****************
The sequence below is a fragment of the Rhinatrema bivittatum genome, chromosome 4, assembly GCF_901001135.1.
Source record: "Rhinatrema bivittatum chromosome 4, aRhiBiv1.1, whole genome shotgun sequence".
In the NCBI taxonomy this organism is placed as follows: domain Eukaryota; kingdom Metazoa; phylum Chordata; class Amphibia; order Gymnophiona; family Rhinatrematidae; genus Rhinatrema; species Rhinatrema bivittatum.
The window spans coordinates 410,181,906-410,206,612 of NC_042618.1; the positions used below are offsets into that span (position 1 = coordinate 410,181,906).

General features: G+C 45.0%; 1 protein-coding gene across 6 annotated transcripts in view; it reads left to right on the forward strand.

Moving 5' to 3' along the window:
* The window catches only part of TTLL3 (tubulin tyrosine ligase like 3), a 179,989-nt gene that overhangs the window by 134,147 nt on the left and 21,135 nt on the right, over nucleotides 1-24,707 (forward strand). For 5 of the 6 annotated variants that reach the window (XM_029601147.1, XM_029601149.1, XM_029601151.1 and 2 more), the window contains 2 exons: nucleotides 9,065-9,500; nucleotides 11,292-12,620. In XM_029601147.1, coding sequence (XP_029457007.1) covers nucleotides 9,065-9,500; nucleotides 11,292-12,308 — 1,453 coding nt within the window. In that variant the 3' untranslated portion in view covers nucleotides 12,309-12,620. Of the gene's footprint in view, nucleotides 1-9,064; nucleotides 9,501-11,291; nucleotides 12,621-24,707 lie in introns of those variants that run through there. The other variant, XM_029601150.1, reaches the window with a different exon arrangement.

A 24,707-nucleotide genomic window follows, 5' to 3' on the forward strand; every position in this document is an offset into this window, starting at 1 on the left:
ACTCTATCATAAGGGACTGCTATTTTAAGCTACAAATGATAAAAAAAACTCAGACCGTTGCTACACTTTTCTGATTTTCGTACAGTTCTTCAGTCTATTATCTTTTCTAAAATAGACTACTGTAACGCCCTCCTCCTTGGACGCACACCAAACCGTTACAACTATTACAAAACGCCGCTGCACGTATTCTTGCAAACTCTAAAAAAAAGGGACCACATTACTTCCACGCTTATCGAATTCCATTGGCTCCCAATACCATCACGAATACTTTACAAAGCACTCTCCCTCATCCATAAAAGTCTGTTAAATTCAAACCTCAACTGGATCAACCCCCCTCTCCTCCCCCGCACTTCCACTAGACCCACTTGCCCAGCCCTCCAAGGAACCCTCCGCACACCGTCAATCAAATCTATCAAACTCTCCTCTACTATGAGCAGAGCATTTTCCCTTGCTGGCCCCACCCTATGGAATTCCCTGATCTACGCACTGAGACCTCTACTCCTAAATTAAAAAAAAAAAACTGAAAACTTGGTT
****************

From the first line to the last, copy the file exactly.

The sequence below is a fragment of the Rhinatrema bivittatum genome, chromosome 4, assembly GCF_901001135.1.
Source record: "Rhinatrema bivittatum chromosome 4, aRhiBiv1.1, whole genome shotgun sequence".
In the NCBI taxonomy this organism is placed as follows: domain Eukaryota; kingdom Metazoa; phylum Chordata; class Amphibia; order Gymnophiona; family Rhinatrematidae; genus Rhinatrema; species Rhinatrema bivittatum.
The window spans coordinates 410,181,906-410,206,612 of NC_042618.1; the positions used below are offsets into that span (position 1 = coordinate 410,181,906).

General features: G+C 45.0%; 1 protein-coding gene across 6 annotated transcripts in view; it reads left to right on the forward strand.

Moving 5' to 3' along the window:
* The window catches only part of TTLL3 (tubulin tyrosine ligase like 3), a 179,989-nt gene that overhangs the window by 134,147 nt on the left and 21,135 nt on the right, over nucleotides 1-24,707 (forward strand). For 5 of the 6 annotated variants that reach the window (XM_029601147.1, XM_029601149.1, XM_029601151.1 and 2 more), the window contains 2 exons: nucleotides 9,065-9,500; nucleotides 11,292-12,620. In XM_029601147.1, coding sequence (XP_029457007.1) covers nucleotides 9,065-9,500; nucleotides 11,292-12,308 — 1,453 coding nt within the window. In that variant the 3' untranslated portion in view covers nucleotides 12,309-12,620. Of the gene's footprint in view, nucleotides 1-9,064; nucleotides 9,501-11,291; nucleotides 12,621-24,707 lie in introns of those variants that run through there. The other variant, XM_029601150.1, reaches the window with a different exon arrangement.

A 24,707-nucleotide genomic window follows, 5' to 3' on the forward strand; every position in this document is an offset into this window, starting at 1 on the left:
ACTCTATCATAAGGGACTGCTATTTTAAGCTACAAATGATAAAAAAAACTCAGACCGTTGCTACACTTTTCTGATTTTCGTACAGTTCTTCAGTCTATTATCTTTTCTAAAATAGACTACTGTAACGCCCTCCTCCTTGGACGCACACCAAACCGTTACAACTATTACAAAACGCCGCTGCACGTATTCTTGCAAACTCTAAAAAAAAGGGACCACATTACTTCCACGCTTATCGAATTCCATTGGCTCCCAATACCATCACGAATACTTTACAAAGCACTCTCCCTCATCCATAAAAGTCTGTTAAATTCAAACCTCAACTGGATCAACCCCCCTCTCCTCCCCCGCACTTCCACTAGACCCACTTGCCCAGCCCTCCAAGGAACCCTCCGCACACCGTCAATCAAATCTATCAAACTCTCCTCTACTATGAGCAGAGCATTTTCCCTTGCTGGCCCCACCCTATGGAATTCCCTGATCTACGCACTGAGACCTCTACTCCTAAATTAAAAAAAAAAAACTGAAAACTTGGTT